Italy’s de facto leader Salvini says he hopes French people throw Macron out of government

Far-right leader is rebuked by French government in diplomatic spat

Jon Stone
Europe Correspondent
Wednesday 23 January 2019 17:52 GMT
Matteo Salvini, Northern League party leader and interior minister
Matteo Salvini, Northern League party leader and interior minister

Italy’s de facto leader Matteo Salvini has caused a diplomatic storm after saying he hoped the French people would oust Emmanuel Macron as their president.

In an interview with Italy’s public broadcaster RAI, the far-right interior minister wished the liberal president ill in the coming European elections.

“Macron may no longer be our interlocutor [in the future],” Mr Salvini told the broadcaster – in what amounts to unusual comments for a foreign leader.

“His support is less than 20 per cent. I hope the French people can shortly make different choices,” he said, referring to May’s European elections.

The French government condemned the remarks as “unacceptable” and said Mr Salvini should be reminded of diplomatic “boundaries”.

“These unfounded statements should be read in the context of domestic Italian politics. They are unacceptable,” France’s foreign ministry spokeswoman Agnes von der Muhll said.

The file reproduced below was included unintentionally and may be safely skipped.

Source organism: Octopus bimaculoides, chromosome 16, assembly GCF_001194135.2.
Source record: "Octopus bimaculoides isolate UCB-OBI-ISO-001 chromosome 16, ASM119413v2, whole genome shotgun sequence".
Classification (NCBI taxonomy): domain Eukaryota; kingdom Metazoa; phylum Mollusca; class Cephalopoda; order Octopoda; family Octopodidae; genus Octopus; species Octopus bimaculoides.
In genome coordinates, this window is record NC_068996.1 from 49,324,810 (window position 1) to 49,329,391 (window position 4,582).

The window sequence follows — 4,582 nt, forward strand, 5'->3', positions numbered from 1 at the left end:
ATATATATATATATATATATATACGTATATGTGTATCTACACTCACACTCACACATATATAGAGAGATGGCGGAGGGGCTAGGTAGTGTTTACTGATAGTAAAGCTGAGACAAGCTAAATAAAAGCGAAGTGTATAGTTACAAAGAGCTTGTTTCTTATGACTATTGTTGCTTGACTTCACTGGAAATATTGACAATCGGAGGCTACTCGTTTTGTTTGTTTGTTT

She added that for Franco-Italian relations to remain friendly and cooperative, certain standards should be adhered to.

Mr Salvini’s anti-immigration Northern League party is set to make significant gains in the coming European parliament elections. Other far-right outfits across the bloc are also expected to do well – reflecting results at a national level since the last EU-wide contest in 2014.

Although Mr Macron’s insurgent En Marche! party is contesting the elections for the first time, it faces an uphill struggle to dominate the field, with the president’s approval ratings low even by French standards.

Mr Salvini and other far-right groups have talked about creating an anti-immigration “axis” in the EU to change the bloc’s policies – provocatively borrowing terminology associate with the Third Reich.

The Italian government sees its closest allies as Hungary, Poland and Austria, which all have a varying flavour of populist right-wingers in government.

One rival of Mr Macron in France is Marine Le Pen, leader of the Front National, which has since rebranded as “National Rally”. The French far-right has done well in the presidential contest in recent decades, but has so far failed to make a breakthrough into first place.

Ms Le Pen would likely be an ally of Mr Salvini’s on the European stage, as both have a similar political agenda.

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